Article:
Wave energy pt 2: the wild world of wave energy converters
Posted by Deanna on November 4, 2022
Last time I looked at the history of wave energy and what lessons we can draw from past cycles that could be relevant to today’s climatetech challenges.
This week I wanted to create the actual wave energy market map, in part to get a better sense of the variety of wave energy converters (WEC) that are being developed today and in part to better know and appreciate all of the companies that are working in such a difficult but rewarding space.
Though there have been hundreds of WEC designs proposed in the last few decades (130+ are included in The Liquid Grid’s database and 94 in Net Zero Insights' database), only a small fraction of those are still being developed today. I found 25 that are actively on the path towards commercialization (loosely defined to be: 1- not just a project by an academic institution and 2- having at least one announced milestone in the last year). Those 25 land in six different WEC categories that I could identify.
Included in this map:
Point adsorbers (or absorbers in some literature) are WECs that float at the surface like a buoy and can be attached to the seabed. They usually, but not always, can capture wave movement from multiple angles. Many translate the movement to vertical pumps on the seabed. Companies creating point adsorber devices include Arrecife, CorPower Ocean, NoviOcean, OPT, Oscilla Power, Resen Waves, Slow Mill, and Waves4Power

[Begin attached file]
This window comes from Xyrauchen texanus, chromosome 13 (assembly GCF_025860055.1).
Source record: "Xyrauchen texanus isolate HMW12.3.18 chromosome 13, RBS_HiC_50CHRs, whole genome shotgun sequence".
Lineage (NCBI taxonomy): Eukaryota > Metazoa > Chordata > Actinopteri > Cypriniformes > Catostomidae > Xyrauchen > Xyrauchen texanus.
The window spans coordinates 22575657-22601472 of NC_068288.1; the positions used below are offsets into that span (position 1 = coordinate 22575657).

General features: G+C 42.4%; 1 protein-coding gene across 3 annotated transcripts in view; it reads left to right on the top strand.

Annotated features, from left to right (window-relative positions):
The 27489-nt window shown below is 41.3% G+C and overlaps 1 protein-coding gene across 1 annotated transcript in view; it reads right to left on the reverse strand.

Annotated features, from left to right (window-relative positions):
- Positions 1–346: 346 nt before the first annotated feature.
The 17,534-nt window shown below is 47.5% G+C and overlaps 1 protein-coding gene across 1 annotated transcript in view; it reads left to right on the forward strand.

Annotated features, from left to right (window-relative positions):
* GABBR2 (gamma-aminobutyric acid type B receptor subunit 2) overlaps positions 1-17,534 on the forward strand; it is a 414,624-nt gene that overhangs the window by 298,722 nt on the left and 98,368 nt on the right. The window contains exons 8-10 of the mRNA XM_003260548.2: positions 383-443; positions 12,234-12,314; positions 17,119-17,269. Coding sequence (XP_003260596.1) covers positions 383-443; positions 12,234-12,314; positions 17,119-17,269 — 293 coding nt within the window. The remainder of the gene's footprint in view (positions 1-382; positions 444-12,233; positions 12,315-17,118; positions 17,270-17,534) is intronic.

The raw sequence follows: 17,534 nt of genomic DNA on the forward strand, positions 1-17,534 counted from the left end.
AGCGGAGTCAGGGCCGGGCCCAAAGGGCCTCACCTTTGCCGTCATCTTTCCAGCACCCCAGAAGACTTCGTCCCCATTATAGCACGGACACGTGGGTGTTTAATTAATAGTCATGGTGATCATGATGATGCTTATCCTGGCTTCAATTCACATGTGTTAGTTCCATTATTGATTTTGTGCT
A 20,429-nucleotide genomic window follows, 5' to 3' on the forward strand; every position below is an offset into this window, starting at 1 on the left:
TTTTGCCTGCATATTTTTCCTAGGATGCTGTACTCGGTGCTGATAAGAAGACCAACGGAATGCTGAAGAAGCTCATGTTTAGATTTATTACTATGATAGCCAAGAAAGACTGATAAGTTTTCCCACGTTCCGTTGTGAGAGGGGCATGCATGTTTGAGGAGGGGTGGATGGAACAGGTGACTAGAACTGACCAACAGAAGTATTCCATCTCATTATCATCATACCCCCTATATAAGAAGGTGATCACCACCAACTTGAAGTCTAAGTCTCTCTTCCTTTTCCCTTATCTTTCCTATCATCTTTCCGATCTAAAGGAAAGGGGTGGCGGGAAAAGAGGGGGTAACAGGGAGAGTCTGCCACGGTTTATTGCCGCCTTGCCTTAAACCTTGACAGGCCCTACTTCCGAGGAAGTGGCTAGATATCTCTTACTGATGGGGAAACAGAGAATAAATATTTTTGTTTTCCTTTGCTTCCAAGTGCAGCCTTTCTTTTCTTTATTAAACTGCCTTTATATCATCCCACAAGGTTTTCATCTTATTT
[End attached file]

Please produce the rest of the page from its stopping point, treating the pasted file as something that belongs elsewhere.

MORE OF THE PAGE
Related, but not quite the same, are rotating mass WECs. Rotating mass WECs also float at the surface but use an internal rotating weigh to generate electricity. Companies with rotating mass WECs include Seaturns and Wello
Submerged pressure differential devices are under the surface and use pressure fluctuations from the overhead waves to generate electricity. Like point adsorbers, they can be fixed to the seabed. Companies with submerged pressure differential WECs are AWS Ocean Energy, Bombora, Calwave, and Carnegie Clean Energy
Terminators are a broad set of WECs that specifically orient perpendicular to the direction of the waves (in a “come at me” kind of way) and in doing so, terminate the waves. They are often fixed to a point like the seabed, shore, or an offshore platform. Terminators are very loosely defined and can include other oft-mentioned WEC categories like oscillating wave surge or oscillating water column. For the purposes of this landscape, I’ve separated out oscillating water column but not oscillating wave surge due to design similarities between the oscillating wave surge and other terminator devices shown. Companies that have terminator WECs include Atargis, Eco Wave, Marine Power Systems, and AW-Energy
Oscillating water column devices are a class of terminators that uses the wave to raise and lower water levels within a column, which then forces air to go in and out of a turbine. Companies creating oscillating water column devices include OceanEnergy and Wave Swell